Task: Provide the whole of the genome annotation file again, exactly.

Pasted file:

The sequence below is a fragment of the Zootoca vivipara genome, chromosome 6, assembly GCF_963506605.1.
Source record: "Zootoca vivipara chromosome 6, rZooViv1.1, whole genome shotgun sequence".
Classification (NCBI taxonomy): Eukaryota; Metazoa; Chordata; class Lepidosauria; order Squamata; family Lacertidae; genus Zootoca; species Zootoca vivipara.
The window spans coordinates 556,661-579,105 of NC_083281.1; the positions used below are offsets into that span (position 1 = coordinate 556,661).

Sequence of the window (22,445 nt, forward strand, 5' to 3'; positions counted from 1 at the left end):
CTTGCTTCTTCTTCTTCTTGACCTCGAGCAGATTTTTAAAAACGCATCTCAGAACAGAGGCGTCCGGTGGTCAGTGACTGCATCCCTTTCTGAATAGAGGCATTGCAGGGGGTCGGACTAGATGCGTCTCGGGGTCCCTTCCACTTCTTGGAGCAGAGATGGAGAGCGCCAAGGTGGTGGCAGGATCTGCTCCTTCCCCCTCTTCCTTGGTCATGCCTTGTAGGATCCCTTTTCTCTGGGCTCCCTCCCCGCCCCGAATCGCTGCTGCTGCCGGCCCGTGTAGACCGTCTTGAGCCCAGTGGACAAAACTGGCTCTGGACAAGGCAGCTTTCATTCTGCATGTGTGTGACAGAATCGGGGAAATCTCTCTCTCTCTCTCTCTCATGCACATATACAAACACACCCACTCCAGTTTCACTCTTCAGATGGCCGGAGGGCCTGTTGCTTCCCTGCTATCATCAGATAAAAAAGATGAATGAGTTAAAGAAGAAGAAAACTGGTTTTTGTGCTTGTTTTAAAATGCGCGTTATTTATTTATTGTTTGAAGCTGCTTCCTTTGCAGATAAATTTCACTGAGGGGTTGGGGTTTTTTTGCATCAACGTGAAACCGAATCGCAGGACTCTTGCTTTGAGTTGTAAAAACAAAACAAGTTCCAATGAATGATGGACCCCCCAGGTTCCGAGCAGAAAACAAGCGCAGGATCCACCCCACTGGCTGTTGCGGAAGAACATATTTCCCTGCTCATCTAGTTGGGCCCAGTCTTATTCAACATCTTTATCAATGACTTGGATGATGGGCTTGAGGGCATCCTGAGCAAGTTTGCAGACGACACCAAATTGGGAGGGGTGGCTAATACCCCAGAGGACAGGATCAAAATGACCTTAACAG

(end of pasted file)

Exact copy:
The sequence below is a fragment of the Zootoca vivipara genome, chromosome 6, assembly GCF_963506605.1.
Source record: "Zootoca vivipara chromosome 6, rZooViv1.1, whole genome shotgun sequence".
Classification (NCBI taxonomy): Eukaryota; Metazoa; Chordata; class Lepidosauria; order Squamata; family Lacertidae; genus Zootoca; species Zootoca vivipara.
The window spans coordinates 556,661-579,105 of NC_083281.1; the positions used below are offsets into that span (position 1 = coordinate 556,661).

Sequence of the window (22,445 nt, forward strand, 5' to 3'; positions counted from 1 at the left end):
CTTGCTTCTTCTTCTTCTTGACCTCGAGCAGATTTTTAAAAACGCATCTCAGAACAGAGGCGTCCGGTGGTCAGTGACTGCATCCCTTTCTGAATAGAGGCATTGCAGGGGGTCGGACTAGATGCGTCTCGGGGTCCCTTCCACTTCTTGGAGCAGAGATGGAGAGCGCCAAGGTGGTGGCAGGATCTGCTCCTTCCCCCTCTTCCTTGGTCATGCCTTGTAGGATCCCTTTTCTCTGGGCTCCCTCCCCGCCCCGAATCGCTGCTGCTGCCGGCCCGTGTAGACCGTCTTGAGCCCAGTGGACAAAACTGGCTCTGGACAAGGCAGCTTTCATTCTGCATGTGTGTGACAGAATCGGGGAAATCTCTCTCTCTCTCTCTCTCATGCACATATACAAACACACCCACTCCAGTTTCACTCTTCAGATGGCCGGAGGGCCTGTTGCTTCCCTGCTATCATCAGATAAAAAAGATGAATGAGTTAAAGAAGAAGAAAACTGGTTTTTGTGCTTGTTTTAAAATGCGCGTTATTTATTTATTGTTTGAAGCTGCTTCCTTTGCAGATAAATTTCACTGAGGGGTTGGGGTTTTTTTGCATCAACGTGAAACCGAATCGCAGGACTCTTGCTTTGAGTTGTAAAAACAAAACAAGTTCCAATGAATGATGGACCCCCCAGGTTCCGAGCAGAAAACAAGCGCAGGATCCACCCCACTGGCTGTTGCGGAAGAACATATTTCCCTGCTCATCTAGTTGGGCCCAGTCTTATTCAACATCTTTATCAATGACTTGGATGATGGGCTTGAGGGCATCCTGAGCAAGTTTGCAGACGACACCAAATTGGGAGGGGTGGCTAATACCCCAGAGGACAGGATCAAAATGACCTTAACAG